Causes: Environmental or Genetic?
As far as our current understanding of AI diseases goes, their origin is likely a combination of environmental (or external) and genetic factors, though it’s still not known to what degree each is responsible. Dr. Fairweather, who specializes in environmental health, says that she suspects that environmental factors play a significant role. “I think that there’s increasing evidence that AI disease can be caused by infections, chemicals, or anything that can result in physical damage to tissues,” she says of potential triggers.
As to the exact causes of AI diseases, Dr. Klein says that research has yet to draw definitive conclusions. “What precisely in our environment is contributing to increased susceptibility, we’re not quite certain,” she says, explaining that experts don’t fully understand all of the possible contributing factors.
The genetic component in the development of AI diseases, says Dr. Fairweather, is likely determined by two main areas: gender (with higher prevalence in women) and the makeup of your particular immune system (the types of immune cells you have are determined genetically). “You combine sex and a certain type of immune response and then an environmental trigger, and that determines whether you’re going to be susceptible to develop autoimmune disease,” she explains.
Prevalence in Women
Why is there a gender disparity in AI disease, and why are women affected more often than men? “Hormones are a very important part of it,” Dr. Klein explains, as sex hormones appear to play a role in immune response and, thus, symptoms of AI disease. Specifically, higher levels of estrogen in women drive certain immune responses. One way that she says this is demonstrated is in the tendency for symptoms to change in women during pregnancy, as hormone levels change.
The Challenge of Diagnosis
Diagnosing an AI disease is often a challenge in both men and women. “Many symptoms are nonspecific,” says Dr. Fairweather, explaining that often patients eventually diagnosed with an AI disease may first report issues like headache or joint pain, which could have a variety of causes. And, she adds, AI disease is often not considered initially and can involve a long testing process before a diagnosis is made.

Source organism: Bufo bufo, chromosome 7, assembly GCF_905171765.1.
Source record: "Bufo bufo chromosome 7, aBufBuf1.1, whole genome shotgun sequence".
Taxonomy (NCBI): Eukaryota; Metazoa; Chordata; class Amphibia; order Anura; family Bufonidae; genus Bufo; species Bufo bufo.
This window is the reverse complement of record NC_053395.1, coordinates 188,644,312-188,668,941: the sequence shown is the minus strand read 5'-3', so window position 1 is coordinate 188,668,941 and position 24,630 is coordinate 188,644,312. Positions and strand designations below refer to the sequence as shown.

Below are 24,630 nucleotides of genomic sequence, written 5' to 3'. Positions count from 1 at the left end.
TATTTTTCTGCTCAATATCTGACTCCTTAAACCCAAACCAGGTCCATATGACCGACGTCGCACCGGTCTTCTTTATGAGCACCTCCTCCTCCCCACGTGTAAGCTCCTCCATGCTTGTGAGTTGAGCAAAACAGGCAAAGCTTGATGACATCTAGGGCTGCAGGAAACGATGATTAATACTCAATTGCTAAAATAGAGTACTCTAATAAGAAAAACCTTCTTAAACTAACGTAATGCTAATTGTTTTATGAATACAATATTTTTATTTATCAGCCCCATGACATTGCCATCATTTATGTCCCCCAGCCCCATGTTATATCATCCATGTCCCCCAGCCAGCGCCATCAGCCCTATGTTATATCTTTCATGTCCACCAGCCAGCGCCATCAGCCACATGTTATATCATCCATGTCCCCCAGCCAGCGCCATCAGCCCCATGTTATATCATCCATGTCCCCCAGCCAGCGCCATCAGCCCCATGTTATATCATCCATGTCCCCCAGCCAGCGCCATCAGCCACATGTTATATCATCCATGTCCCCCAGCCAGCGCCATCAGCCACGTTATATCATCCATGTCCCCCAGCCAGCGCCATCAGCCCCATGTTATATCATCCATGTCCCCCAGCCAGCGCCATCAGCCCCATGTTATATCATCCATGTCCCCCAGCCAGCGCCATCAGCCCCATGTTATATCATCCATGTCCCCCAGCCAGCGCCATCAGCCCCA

Furthermore, due to sex hormones, a woman’s body will respond to disease triggers and disease itself differently from a man’s. And women experience shifts in hormones during menstrual cycles, which, Dr. Fairweather says, can then cause changes in symptoms and make diagnosis of conditions such as AI disease even more complicated: “You have these multiple factors that all contribute to its being difficult to diagnose autoimmune disease.”
Nancy says that by taking an active role in her own treatment, she’s been able to help her medical team manage her care. “I take an active part in my medical treatment by talking to my doctor about everything I am experiencing,” she says, explaining that together they discuss her symptoms and decide on a course of treatment. “Then I follow his instructions to the letter,” she says of the other part of her role in her care: staying on treatment.
In addition to working closely with your medical team, assembling the right team is essential. Choosing a specialist with experience in the type of AI disease or diseases with which you’ve been diagnosed is a requisite part of good care. For example, patients with rheumatic diseases (such as RA and lupus) may see a rheumatologist, and those with MS may see a neurologist. You may also see additional specialists, such as occupational, physical, and speech therapists, depending on your symptoms. Due to the many aspects of your health and well-being that may be affected by AI disease, a team approach—where providers work together to manage your care—is often fundamental to good care.
Abby Abelson, MD, FACR, chair of the Department of Rheumatic and Immunologic Diseases at Cleveland Clinic, says that to effectively treat women with AI diseases, specialists need to address women-specific issues, such as family planning, contraception, and menopause. Dr. Abelson recommends that to manage your health most effectively throughout these events and transitions, you keep an open dialogue with all of your providers—such as your gynecologist, specialists for AI disease, and your family practitioner. “Each aspect of your health and healthcare may affect another, so it’s important that everyone on your team is aware of all treatments and interventions and how you react to them,” she says.
For women who are or are considering becoming pregnant, Dr. Abelson says that medications for AI conditions need to be evaluated for whether or how they might affect the baby. Women who are breastfeeding need to ensure that drugs for AI disease will not make their breast milk unsafe for their babies (see sidebar “Autoimmune Disease and Pregnancy”).